This 2-minute video features our latest rescue, Esperanza. Esperanza is a Cornish Rock hen raised for her flesh. We believe she escaped or fell of a transport truck on her way to the slaughterhouse and found herself stranded in a forest preserve where she was discovered, being chased and tormented by a cat on a cold winter day. Since we later learned that she could barely walk, it’s all the more amazing that she survived all of this.
We suspect that the most likely cause of her serious wing injury was rough handling by a catcher. A catcher is a poultry farm worker whose job is to grab chickens by their legs or wings and stuff them into crates that are then loaded on to trucks bound for the slaughterhouse. Broken limbs and wings are tragically common. Transport can be several hours and even days without food or water and exposure to extremes of wind, precipitation, cold or heat.
Esperanza was treated by a vet and recovered well from her wing injuries. We had already designated a life long home for her at a sanctuary outside of Chicago where we planned to take her as soon as she was well enough. There she would join a flock of 18 other rescued chickens.
But our plans were suddenly shattered the night of December 21st. At 7pm I sat with Esperanza who was content and purring. By 11pm, I heard unusual vocalizations coming from the room and found her hyperventilating and in tremors. She was having a heart attack. I held her and spoke to her knowing there was nothing I could do for her. Within a half hour, she was dead.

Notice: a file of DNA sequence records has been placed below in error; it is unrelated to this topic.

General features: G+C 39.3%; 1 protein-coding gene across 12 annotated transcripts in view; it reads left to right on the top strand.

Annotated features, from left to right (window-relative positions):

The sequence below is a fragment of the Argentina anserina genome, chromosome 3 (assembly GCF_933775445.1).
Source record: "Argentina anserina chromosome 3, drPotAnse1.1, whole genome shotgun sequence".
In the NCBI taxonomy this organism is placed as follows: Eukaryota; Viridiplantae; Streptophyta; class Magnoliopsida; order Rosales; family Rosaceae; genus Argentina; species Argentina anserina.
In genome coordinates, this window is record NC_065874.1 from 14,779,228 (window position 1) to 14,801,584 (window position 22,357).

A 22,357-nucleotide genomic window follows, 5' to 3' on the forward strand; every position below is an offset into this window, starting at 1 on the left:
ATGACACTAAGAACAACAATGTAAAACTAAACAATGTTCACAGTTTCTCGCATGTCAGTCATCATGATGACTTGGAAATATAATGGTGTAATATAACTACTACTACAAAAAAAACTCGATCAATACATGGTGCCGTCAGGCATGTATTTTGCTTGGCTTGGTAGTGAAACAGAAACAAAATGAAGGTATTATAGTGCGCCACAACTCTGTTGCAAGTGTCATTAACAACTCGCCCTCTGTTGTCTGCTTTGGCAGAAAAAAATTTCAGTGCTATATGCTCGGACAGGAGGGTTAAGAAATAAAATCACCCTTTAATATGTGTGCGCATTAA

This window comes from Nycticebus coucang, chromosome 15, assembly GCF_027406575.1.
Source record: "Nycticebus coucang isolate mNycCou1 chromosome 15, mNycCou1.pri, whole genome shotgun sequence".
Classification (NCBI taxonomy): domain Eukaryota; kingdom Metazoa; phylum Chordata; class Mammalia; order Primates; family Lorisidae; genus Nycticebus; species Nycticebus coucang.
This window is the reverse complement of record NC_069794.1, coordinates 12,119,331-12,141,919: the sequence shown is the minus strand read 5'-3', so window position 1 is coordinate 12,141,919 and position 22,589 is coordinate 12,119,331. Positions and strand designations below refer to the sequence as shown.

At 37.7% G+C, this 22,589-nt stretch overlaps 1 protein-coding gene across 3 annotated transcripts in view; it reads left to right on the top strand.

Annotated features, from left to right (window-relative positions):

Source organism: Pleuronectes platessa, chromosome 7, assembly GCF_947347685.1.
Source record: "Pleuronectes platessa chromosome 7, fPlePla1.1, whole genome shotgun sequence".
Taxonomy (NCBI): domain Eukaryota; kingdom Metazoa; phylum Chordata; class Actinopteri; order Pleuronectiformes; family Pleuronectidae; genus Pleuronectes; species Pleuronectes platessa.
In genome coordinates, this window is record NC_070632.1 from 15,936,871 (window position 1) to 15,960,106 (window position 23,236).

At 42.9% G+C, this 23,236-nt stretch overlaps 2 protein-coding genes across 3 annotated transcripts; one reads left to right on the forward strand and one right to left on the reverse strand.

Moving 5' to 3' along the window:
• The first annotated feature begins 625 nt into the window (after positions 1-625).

I knew these signs well because I’ve seen them in other birds we’ve rescued. Heart failure is common in birds like Esperanza, “broilers” who are bred to grow so quickly, their young, undeveloped hearts cannot keep up. The industry that breeds 9 billion of them every year doesn’t care because they assume that, by Esperanza’s age (2–3 months), these birds will have been long since slaughtered anyway.
The initial obstacles she faced — falling off of a slaughter truck, being stranded in the cold in a forest preserve, being chased by a cat, suffering a serious wing injury — were ultimately overcome. But this last obstacle, she could not overcome. Either way, I’m grateful our paths crossed so I could tell her story, one of the billions out there who was not ignored, and who so desperately needs us as their spokespeople. Esperanza is the hope that lies within each of us who want a better world.
Please share her story and give a voice to one of the billions of animals in our food system who is not ignored. You can help even more by giving a gift to Free from Harm to support our rescue, education and advocacy work. Learn more about the broiler poultry industry that breeds, raised and kills birds like Esperanza.